Proton transport (PT) across cell membranes is a fundamental process and a
key step in many biological functions, including cell signalling and enzymatic reactions.
All biochemical reactions that convert energy from one form to another are mediated
by PT, which also serves as a vital route to achieve cell pH stabilisation. The coding for
membrane -bound proteins constitutes 25 -30% of all genes, and they are implicated in
many diseases such as diabetes and Parkinson's. Consequently, they are the subject of
major drug target studies (in fact the drug targets for all neurological diseases are
membrane -bound proteins). Whilst PT is known to occur via transient water molecules
across the cell membrane itself, it is more often the case that the mechanism involves
proteins that span the membrane surface and act as proton- specific ion channels. PT
has been widely studied in protein systems such as gramicidin A, cytochrome C oxidase,
the M2 channel protein in the influenza A virus and bacteriorhodopsin. Evidence for the
relay of H+ by buried water molecules ('water wires') mediated by the side -chains of
alpha -helices have been substantiated in these and other proteins, but finding direct
experimental evidence for the reaction pathway is extremely challenging work.
When experiment can provide only partial answers, it is the role of
computational modelling to complete the picture. Modelling these trans -membrane
proteins at the full atomistic quantum mechanical level, however, lies beyond the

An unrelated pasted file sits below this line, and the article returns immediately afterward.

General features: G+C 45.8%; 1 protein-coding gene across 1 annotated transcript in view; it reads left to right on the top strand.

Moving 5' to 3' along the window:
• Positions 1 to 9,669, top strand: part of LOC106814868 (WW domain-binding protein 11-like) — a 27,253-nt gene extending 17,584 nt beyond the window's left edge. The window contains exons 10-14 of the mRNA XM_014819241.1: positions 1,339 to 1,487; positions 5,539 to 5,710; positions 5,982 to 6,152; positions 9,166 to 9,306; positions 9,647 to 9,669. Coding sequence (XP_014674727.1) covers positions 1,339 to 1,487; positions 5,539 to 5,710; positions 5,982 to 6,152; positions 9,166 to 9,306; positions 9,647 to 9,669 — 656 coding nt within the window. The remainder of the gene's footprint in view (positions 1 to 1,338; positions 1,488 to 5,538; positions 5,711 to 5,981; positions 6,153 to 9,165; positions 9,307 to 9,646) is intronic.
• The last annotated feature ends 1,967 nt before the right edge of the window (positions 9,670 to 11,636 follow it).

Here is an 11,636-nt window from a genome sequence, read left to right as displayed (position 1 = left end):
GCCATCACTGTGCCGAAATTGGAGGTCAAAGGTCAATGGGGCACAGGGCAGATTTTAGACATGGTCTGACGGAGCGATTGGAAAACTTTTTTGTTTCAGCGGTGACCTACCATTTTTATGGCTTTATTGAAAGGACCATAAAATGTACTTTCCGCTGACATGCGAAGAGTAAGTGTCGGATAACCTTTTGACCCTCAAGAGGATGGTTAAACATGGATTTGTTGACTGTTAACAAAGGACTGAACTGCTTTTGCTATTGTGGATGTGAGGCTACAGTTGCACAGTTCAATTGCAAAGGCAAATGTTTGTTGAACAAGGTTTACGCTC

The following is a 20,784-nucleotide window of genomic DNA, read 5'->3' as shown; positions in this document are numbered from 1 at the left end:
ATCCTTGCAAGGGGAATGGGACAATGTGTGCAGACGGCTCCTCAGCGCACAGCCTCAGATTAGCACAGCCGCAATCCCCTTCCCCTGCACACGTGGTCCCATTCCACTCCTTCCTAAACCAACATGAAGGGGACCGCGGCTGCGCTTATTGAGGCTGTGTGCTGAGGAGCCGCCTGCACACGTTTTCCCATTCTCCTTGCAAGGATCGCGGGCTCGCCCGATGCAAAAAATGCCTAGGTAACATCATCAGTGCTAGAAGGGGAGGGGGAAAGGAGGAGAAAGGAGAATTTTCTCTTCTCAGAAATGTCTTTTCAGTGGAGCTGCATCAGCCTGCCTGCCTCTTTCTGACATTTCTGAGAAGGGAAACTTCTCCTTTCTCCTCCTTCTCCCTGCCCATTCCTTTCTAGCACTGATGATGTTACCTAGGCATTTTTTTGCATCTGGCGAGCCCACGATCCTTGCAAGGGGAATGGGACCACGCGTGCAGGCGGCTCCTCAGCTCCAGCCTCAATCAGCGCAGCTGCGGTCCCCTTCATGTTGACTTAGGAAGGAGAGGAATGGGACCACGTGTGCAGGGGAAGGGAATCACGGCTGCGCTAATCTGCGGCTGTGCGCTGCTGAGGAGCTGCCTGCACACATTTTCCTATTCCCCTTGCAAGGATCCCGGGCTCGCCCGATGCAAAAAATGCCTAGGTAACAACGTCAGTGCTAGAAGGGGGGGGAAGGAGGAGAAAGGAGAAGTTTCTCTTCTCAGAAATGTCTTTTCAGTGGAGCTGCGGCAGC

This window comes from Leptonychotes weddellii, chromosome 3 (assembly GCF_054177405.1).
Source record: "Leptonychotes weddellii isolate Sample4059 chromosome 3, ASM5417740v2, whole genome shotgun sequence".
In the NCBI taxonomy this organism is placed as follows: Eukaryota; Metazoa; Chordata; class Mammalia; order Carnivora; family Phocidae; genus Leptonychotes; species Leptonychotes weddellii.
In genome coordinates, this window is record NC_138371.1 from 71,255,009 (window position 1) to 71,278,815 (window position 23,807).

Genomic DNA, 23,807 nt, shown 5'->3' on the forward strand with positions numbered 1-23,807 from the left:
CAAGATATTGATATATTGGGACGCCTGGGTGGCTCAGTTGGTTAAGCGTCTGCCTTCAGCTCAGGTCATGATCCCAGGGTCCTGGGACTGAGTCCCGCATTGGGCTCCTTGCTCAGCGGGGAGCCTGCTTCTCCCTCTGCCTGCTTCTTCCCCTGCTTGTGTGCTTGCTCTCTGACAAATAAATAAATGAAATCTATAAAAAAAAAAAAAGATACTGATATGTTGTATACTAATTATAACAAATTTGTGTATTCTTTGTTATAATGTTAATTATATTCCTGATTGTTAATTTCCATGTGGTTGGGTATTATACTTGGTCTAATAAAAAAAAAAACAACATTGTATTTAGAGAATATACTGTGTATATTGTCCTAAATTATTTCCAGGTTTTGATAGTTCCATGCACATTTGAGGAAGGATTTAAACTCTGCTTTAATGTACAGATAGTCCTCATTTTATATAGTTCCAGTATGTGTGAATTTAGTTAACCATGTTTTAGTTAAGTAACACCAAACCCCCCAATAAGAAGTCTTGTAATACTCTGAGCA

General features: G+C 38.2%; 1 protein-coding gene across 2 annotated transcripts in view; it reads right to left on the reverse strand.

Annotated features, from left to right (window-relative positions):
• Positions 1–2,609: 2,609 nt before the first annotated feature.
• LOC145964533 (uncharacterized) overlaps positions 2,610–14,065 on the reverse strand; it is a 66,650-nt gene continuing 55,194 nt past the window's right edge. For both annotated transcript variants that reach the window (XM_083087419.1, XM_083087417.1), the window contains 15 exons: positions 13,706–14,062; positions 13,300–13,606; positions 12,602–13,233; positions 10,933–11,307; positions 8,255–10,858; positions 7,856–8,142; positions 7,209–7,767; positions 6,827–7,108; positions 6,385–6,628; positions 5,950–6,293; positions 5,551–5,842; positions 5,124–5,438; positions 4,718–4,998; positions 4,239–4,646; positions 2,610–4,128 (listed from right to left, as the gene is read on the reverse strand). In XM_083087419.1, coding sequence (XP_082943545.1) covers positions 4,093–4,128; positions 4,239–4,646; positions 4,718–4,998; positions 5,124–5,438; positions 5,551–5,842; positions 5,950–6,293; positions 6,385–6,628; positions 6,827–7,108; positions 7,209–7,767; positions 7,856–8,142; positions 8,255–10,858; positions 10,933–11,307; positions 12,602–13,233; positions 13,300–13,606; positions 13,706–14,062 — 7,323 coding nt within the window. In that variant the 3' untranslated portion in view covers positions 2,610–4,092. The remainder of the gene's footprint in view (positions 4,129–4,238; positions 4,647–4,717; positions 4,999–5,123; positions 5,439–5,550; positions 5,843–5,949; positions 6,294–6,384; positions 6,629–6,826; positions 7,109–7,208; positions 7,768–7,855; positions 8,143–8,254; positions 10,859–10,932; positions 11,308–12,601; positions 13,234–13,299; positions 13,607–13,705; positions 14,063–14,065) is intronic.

capabilities of current computational techniques, necessitating the use of simplified
models. To this end, work undertaken in this thesis has derived and tested a simplified
model that is large enough to maintain the essential tertiary structures of
transmembrane proteins, but small enough to permit full ab initio MD simulations over
long time periods to be performed. The model is based on a single helix scaffold placed
under periodic boundary conditions to create a cavity that supports a water wire. The
simulations then focus on monitoring the behaviour of a proton as it 'hops' along this
wire in a manner akin to the classical Grotthuss mechanism.
Mechanistic studies have taken place using poly-glycine, poly-glycine-serine
and poly-glycine-aspartic models, and show that the mechanism of PT in channel
environments shares some features with the simulations reported for bulk water, with,
e.g., the hydrogen bond distance shortening in the time period leading up to successful
proton transfer. There are, however, also some important differences, such as the
observation of a heightened number of proton rattling events. The channel
environment also removes the need for the loss of a water molecule from the inner
coordination sphere of the receiving water molecule as the constriction in space only
allows a coordination sphere of three molecules, as opposed to four for bulk water.
The effect of varying the density of water molecules in the channel has also
been investigated. A range of cationic states have been identified, with widely varying
lifetimes and compared across all models. We also observe that the helix plays an
important role in directing the behaviour of the water wire: the most active proton
transport regions of the water -wire are found in areas where the helix is most tightly
coiled. Finally, we report on the effects of different DFT functionals to model a water - wire using the simplest poly -glycine model, and on the importance of including
dispersion corrections to stabilize the helical structure.
Finally, using the poly -glycine- aspartic acid model, a study was undertaken that
focused on the direction of proton transport through the channel when the side chains
of the aspartic acid residues interacted directly with the water wire. In this model there
were two different pathways for the excess proton to pass along: a long hydrogen - bonded network of water molecules and amino acid residues, or a short [H30]+
diffusion pathway. It was found that the proton- hopping route over multiple water
molecules and amino acid residues was preferred over the diffusion route, even though
this pathway was substantially longer.